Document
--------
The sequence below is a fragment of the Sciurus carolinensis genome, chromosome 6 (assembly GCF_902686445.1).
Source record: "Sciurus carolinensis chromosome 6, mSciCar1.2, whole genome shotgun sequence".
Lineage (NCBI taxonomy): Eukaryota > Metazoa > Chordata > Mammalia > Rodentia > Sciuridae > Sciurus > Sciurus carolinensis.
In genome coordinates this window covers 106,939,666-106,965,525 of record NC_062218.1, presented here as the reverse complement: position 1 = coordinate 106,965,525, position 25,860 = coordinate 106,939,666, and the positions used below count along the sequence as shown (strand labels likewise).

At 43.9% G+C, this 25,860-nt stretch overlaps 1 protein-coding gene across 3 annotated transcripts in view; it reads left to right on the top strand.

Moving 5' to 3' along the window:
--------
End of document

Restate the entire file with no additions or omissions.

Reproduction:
The sequence below is a fragment of the Sciurus carolinensis genome, chromosome 6 (assembly GCF_902686445.1).
Source record: "Sciurus carolinensis chromosome 6, mSciCar1.2, whole genome shotgun sequence".
Lineage (NCBI taxonomy): Eukaryota > Metazoa > Chordata > Mammalia > Rodentia > Sciuridae > Sciurus > Sciurus carolinensis.
In genome coordinates this window covers 106,939,666-106,965,525 of record NC_062218.1, presented here as the reverse complement: position 1 = coordinate 106,965,525, position 25,860 = coordinate 106,939,666, and the positions used below count along the sequence as shown (strand labels likewise).

At 43.9% G+C, this 25,860-nt stretch overlaps 1 protein-coding gene across 3 annotated transcripts in view; it reads left to right on the top strand.

Moving 5' to 3' along the window: